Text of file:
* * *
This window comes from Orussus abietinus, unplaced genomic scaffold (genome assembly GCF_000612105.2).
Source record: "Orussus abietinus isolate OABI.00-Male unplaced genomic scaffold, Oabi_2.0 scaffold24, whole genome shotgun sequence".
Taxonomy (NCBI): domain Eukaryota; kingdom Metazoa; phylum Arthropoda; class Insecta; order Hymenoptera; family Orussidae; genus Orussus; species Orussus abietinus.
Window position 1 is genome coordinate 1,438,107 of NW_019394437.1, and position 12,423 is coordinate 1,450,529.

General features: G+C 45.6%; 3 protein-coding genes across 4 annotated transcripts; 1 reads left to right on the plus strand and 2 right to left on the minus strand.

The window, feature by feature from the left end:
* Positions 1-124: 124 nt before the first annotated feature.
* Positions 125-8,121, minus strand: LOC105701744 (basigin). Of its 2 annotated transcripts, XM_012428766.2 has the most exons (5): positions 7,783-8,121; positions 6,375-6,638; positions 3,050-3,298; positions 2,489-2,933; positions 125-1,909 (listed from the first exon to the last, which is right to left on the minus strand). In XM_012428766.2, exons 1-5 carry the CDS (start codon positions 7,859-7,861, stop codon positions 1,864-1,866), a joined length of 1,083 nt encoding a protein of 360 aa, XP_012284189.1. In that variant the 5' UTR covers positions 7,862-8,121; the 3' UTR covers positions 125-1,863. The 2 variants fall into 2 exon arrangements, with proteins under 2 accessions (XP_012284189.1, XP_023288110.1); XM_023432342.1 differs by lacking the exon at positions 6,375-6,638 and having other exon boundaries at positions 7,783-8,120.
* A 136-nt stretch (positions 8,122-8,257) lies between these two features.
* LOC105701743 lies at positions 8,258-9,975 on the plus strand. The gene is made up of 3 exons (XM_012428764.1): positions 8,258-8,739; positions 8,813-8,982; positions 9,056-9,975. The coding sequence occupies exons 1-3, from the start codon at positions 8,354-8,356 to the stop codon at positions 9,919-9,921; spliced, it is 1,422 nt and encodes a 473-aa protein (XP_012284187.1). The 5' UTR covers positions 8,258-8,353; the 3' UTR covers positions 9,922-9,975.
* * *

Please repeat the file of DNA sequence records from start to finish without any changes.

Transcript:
This window comes from Orussus abietinus, unplaced genomic scaffold (genome assembly GCF_000612105.2).
Source record: "Orussus abietinus isolate OABI.00-Male unplaced genomic scaffold, Oabi_2.0 scaffold24, whole genome shotgun sequence".
Taxonomy (NCBI): domain Eukaryota; kingdom Metazoa; phylum Arthropoda; class Insecta; order Hymenoptera; family Orussidae; genus Orussus; species Orussus abietinus.
Window position 1 is genome coordinate 1,438,107 of NW_019394437.1, and position 12,423 is coordinate 1,450,529.

General features: G+C 45.6%; 3 protein-coding genes across 4 annotated transcripts; 1 reads left to right on the plus strand and 2 right to left on the minus strand.

The window, feature by feature from the left end:
* Positions 1-124: 124 nt before the first annotated feature.
* Positions 125-8,121, minus strand: LOC105701744 (basigin). Of its 2 annotated transcripts, XM_012428766.2 has the most exons (5): positions 7,783-8,121; positions 6,375-6,638; positions 3,050-3,298; positions 2,489-2,933; positions 125-1,909 (listed from the first exon to the last, which is right to left on the minus strand). In XM_012428766.2, exons 1-5 carry the CDS (start codon positions 7,859-7,861, stop codon positions 1,864-1,866), a joined length of 1,083 nt encoding a protein of 360 aa, XP_012284189.1. In that variant the 5' UTR covers positions 7,862-8,121; the 3' UTR covers positions 125-1,863. The 2 variants fall into 2 exon arrangements, with proteins under 2 accessions (XP_012284189.1, XP_023288110.1); XM_023432342.1 differs by lacking the exon at positions 6,375-6,638 and having other exon boundaries at positions 7,783-8,120.
* A 136-nt stretch (positions 8,122-8,257) lies between these two features.
* LOC105701743 lies at positions 8,258-9,975 on the plus strand. The gene is made up of 3 exons (XM_012428764.1): positions 8,258-8,739; positions 8,813-8,982; positions 9,056-9,975. The coding sequence occupies exons 1-3, from the start codon at positions 8,354-8,356 to the stop codon at positions 9,919-9,921; spliced, it is 1,422 nt and encodes a 473-aa protein (XP_012284187.1). The 5' UTR covers positions 8,258-8,353; the 3' UTR covers positions 9,922-9,975.